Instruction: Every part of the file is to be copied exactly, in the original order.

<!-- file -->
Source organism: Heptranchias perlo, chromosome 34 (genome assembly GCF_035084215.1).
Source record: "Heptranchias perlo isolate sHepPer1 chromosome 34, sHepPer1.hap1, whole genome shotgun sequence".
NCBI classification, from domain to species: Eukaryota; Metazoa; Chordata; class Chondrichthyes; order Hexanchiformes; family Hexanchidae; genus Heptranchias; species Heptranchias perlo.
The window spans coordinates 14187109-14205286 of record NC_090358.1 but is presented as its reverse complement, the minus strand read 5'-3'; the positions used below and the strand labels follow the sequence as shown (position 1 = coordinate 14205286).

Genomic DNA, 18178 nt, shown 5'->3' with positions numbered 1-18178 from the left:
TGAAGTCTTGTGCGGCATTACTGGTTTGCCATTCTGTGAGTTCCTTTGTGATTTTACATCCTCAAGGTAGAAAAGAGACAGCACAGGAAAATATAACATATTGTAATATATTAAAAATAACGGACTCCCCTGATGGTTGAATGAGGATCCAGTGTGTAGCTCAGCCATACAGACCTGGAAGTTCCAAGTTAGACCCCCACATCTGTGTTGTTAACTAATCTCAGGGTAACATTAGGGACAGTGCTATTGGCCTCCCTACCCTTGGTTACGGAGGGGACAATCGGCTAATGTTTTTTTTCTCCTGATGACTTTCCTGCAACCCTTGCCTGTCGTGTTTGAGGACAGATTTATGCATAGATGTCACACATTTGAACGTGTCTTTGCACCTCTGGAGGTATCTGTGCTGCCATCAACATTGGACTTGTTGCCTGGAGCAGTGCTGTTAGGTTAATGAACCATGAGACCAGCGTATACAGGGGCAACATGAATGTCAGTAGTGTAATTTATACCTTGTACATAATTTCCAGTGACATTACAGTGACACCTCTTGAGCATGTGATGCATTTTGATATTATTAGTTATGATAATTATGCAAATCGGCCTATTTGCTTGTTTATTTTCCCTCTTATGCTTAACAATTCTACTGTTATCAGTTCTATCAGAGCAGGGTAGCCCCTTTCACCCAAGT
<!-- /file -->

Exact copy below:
Source organism: Heptranchias perlo, chromosome 34 (genome assembly GCF_035084215.1).
Source record: "Heptranchias perlo isolate sHepPer1 chromosome 34, sHepPer1.hap1, whole genome shotgun sequence".
NCBI classification, from domain to species: Eukaryota; Metazoa; Chordata; class Chondrichthyes; order Hexanchiformes; family Hexanchidae; genus Heptranchias; species Heptranchias perlo.
The window spans coordinates 14187109-14205286 of record NC_090358.1 but is presented as its reverse complement, the minus strand read 5'-3'; the positions used below and the strand labels follow the sequence as shown (position 1 = coordinate 14205286).

Genomic DNA, 18178 nt, shown 5'->3' with positions numbered 1-18178 from the left:
TGAAGTCTTGTGCGGCATTACTGGTTTGCCATTCTGTGAGTTCCTTTGTGATTTTACATCCTCAAGGTAGAAAAGAGACAGCACAGGAAAATATAACATATTGTAATATATTAAAAATAACGGACTCCCCTGATGGTTGAATGAGGATCCAGTGTGTAGCTCAGCCATACAGACCTGGAAGTTCCAAGTTAGACCCCCACATCTGTGTTGTTAACTAATCTCAGGGTAACATTAGGGACAGTGCTATTGGCCTCCCTACCCTTGGTTACGGAGGGGACAATCGGCTAATGTTTTTTTTCTCCTGATGACTTTCCTGCAACCCTTGCCTGTCGTGTTTGAGGACAGATTTATGCATAGATGTCACACATTTGAACGTGTCTTTGCACCTCTGGAGGTATCTGTGCTGCCATCAACATTGGACTTGTTGCCTGGAGCAGTGCTGTTAGGTTAATGAACCATGAGACCAGCGTATACAGGGGCAACATGAATGTCAGTAGTGTAATTTATACCTTGTACATAATTTCCAGTGACATTACAGTGACACCTCTTGAGCATGTGATGCATTTTGATATTATTAGTTATGATAATTATGCAAATCGGCCTATTTGCTTGTTTATTTTCCCTCTTATGCTTAACAATTCTACTGTTATCAGTTCTATCAGAGCAGGGTAGCCCCTTTCACCCAAGT